Nana and Papa Story

Posted by on Jan 6, 2010 in Stories

Picture 002

Judy Chapman and Bill McLaughlin

What do you say when you are given a beam of light, so bright that it shines through all the bad and bring nothing but joy, laughter and happiness. What you say is Evan Ty Jenkins. A little boy born with so many heart complications but lived with spirit, wit, laughter, wisdom and determination to live his short life to the fullest.

May 30, 1999 changed my life. Not only did my only son have his first child, I became a grandma, or Nana as I am called. I waited to meet this small child with anticipation and love, knowing that he would change me forever. What I did not know is that he would change me in so many ways. He showed me that life is for living, not wearing black business suits and “thinking too much”. His words not mine. Life is about having parties, playing games especially play station and eating hot dogs over the fire pit in the backyard. Hot dogs over the fire pit consisted of, cleaning out the pit (about 1 hour), getting it dry enough to start some kindling (about 20 minutes), praying the wood would start, getting a roaring flame and hot dogs ready. Evan would then stand there for about 2 minutes and that was enough. And surprisingly, Bill and I also thought that it was enough as well. He just loved the process.

After Evan’s first surgery Shauna was great with letting us have Evan most weekends. He would call on a Thursday to have Papa Bill promise to come and get him at school on Friday. Every week was the same. He asked Papa if he knew where the school was and every week Papa said “you better tell me again to make sure”. Friday came and Evan was sitting at my counter waiting for me to walk through the door from work. First comment was “Nana take off that suit and stop thinking so much, it is the weekend and I am here”. That was all it took for me to slough off the business threads and get to doing what is really important. Enjoying Evan! Evan had very different relationship with all the people that he knew. With Evan and me it was all about being together, feeding his hungry tummy and getting the Nana hugs and kisses and trying to teach him life lessons. What I found out was he had all the lessons to be learnt. And Bill and Evan were the best of buddies, as well as being grandpa and grandson. They shared things that only boys and men share, camped out in the basement on the hard floor, because that is what Evan wanted to do. Ate popcorn until I thought they would blow up. Evan and Bill were absolute soul mates from day one.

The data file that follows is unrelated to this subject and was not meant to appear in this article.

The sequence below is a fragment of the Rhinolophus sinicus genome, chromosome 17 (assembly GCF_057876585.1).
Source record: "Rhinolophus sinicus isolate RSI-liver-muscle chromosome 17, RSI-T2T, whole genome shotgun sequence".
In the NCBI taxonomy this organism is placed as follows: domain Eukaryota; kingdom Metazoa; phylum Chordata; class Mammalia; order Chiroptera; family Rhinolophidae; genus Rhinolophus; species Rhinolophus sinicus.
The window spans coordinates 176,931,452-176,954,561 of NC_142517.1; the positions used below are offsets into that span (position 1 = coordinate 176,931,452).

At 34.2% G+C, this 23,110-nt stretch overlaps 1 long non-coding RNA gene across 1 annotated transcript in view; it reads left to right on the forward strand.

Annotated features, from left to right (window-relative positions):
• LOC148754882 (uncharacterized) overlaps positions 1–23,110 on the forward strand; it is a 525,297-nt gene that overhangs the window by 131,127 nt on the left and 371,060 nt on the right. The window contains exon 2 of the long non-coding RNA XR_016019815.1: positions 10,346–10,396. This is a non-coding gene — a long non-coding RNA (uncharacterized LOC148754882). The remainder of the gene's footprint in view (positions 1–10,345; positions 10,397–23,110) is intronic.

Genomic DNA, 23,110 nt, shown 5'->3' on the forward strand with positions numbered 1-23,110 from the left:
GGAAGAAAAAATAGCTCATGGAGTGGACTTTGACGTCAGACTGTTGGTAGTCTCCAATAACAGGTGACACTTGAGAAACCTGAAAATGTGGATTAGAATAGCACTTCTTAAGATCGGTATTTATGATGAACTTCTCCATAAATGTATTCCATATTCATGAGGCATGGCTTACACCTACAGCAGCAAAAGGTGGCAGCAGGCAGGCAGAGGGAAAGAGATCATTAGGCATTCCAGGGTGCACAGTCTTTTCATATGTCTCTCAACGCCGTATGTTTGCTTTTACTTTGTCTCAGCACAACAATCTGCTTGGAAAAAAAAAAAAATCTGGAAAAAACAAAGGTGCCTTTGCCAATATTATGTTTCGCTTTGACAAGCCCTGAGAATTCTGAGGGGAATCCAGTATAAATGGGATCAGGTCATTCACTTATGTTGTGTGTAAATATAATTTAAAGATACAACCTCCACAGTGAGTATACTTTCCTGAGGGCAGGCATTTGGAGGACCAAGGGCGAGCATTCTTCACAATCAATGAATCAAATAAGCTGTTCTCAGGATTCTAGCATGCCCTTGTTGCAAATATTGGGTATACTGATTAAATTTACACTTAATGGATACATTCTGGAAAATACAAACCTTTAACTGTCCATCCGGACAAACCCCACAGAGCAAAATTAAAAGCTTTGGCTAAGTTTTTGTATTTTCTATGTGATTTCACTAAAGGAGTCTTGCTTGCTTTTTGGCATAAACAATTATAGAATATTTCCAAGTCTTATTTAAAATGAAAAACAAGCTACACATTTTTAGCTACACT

In 2003 we started taking Evan on adventures. We would jump into the car with a cooler full of food and drink and start driving. Off to Drumheller to view the dinosaurs. Actually Evan was not too impressed. But he did love the swimming pool at the hotel and the stuffed dinosaurs in the gift shop and one very expensive blue jean shirt that he promised he would “wear forever”. We might hold the record for being through the museum faster than anyone else. Next day Evan was bored so we drove to Calgary Zoo and again the best was the swimming pool at the hotel. This trip was reminding me of a trip we took with Darren and the only rule was every stop needed to have a pool. Must be in the genes! Well Calgary lost its sparkle and off to Banff we went. The Columbia Ice field were a blast and even though Evan could not walk as far as he wanted, Papa carried him to near where the glacier started. It was so cold. We found our twisty winding roads here and had a blast yelling and screaming as Papa manoeuvred the curves. Banff was fun. Up the Gondola we went and called mommy from my cell. Evan was so excited that we was so far above the ground and could still hear people talking below. Again, no surprise, a swimming pool at the hotel! Breakfast was eaten and soon we were off to Jasper. Are you counting, four stops in four days. Well Jasper was the best. We saw lots of mountain goats, deer, and no moose unfortunately, but a bear or two. Evan was in his element. Home again with a camera full of pictures and a heart full of memories. We took a few more trips like this and when we could not travel, we make a trip out of staying home and taking in the Edmonton sites. To the river with the motorized boat that Auntie Barb brought, to the museum to look at rocks and other cultures, to lots of restaurants, especially one that had hot and sour soup. His favourite. Another tradition that grew quickly was Evan’s love of crab legs. So most Sunday we gathered mommy, Papa and myself and later Marcus and went to a local hotel for Sunday Brunch. His plate consisted of crab legs, dipping sauce, bacon and maybe just maybe an egg. Even the waitresses started to recognize him and his love for crab. It seemed like he had hollow legs and could out eat both Papa and me and mommy. Of course mommy could out eat us with waffles, so maybe he got it naturally.

Evan changed us forever. I want to think that he changed us to be more accepting of things and to fight for those other things that are important. July 22, 2006 is embedded in our minds and hearts as one of the worst days of our life. But it is also a day that gave my precious Evan the freedom from the pokies (needles), procedures and future surgeries. I truly want to believe that Evan was given to our two families for a reason and the reason is why we forge ahead and make a difference to other cardiac kids.

Every day I think about Evan and think about his smile, the gleam in his eyes and how he makes Bill and I feel. That is simply, blessed to have had him and sad to have lost him.

Lovingly submitted, Nana and Papa

For More information on the foundation and it’s goals please visit our About Us page

%d bloggers like this: